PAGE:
On February 12, the chairman of the Russian Accounting Chamber (the rough equivalent of the U.S. General Accounting Office), former Prime Minister Sergei Stepashin, stated publicly that the cost of the war in Chechnya had been so great that the money spent on it could have covered much of Russia’s debt to the Paris Club, a group of Western creditor nations. “I’m not going to give you the figures,” Stepashin added, “I know what they are, but they’re classified at the moment” (NTV, February 12). Russia is currently scheduled to pay about US$3.5 billion in debt to the Paris Club in 2001 but is seeking to postpone some of the payments (Associated Press, February 13). Duma faction leader Boris Nemtsov recently maintained that Russia was spending US$1 billion a year on the war; Stepashin’s comments suggest that the actual figure could be significantly higher.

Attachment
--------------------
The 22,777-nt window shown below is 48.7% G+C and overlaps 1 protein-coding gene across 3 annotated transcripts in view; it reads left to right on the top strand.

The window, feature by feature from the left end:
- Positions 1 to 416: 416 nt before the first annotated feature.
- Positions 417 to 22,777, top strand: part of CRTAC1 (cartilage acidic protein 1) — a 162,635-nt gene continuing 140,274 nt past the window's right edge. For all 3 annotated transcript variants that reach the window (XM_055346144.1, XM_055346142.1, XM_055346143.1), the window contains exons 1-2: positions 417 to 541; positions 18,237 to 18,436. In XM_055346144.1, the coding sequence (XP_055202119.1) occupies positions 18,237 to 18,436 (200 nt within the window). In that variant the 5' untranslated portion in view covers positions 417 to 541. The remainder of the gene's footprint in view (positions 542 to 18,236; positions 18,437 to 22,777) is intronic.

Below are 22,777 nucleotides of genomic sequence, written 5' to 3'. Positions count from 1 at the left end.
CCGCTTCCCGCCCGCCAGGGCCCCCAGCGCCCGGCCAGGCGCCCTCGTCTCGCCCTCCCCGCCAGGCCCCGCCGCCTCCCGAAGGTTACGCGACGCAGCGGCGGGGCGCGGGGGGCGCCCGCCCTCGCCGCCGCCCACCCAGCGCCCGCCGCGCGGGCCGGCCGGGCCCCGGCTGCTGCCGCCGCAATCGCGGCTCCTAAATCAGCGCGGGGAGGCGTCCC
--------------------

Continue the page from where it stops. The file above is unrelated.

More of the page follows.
In his February 12 remarks, Stepashin also announced that the Accounting Chamber would be conducting an audit of the spending of federal budget funds allocated for the needs of the Chechen Republic. For the first time, the Chamber, in addition, is beginning an audit of funds which have not yet been spent. The reason for this audit is that, of the funds earmarked for Chechnya in budget year 2000, only 88 percent were spent for the designated purpose. The fate of the remaining 12 percent is “unknown.” Stepashin also wants expenditures for the “antiterrorist operation” in Chechnya to occupy a separate, discrete line in the Russian budget (Izvestia, February 13).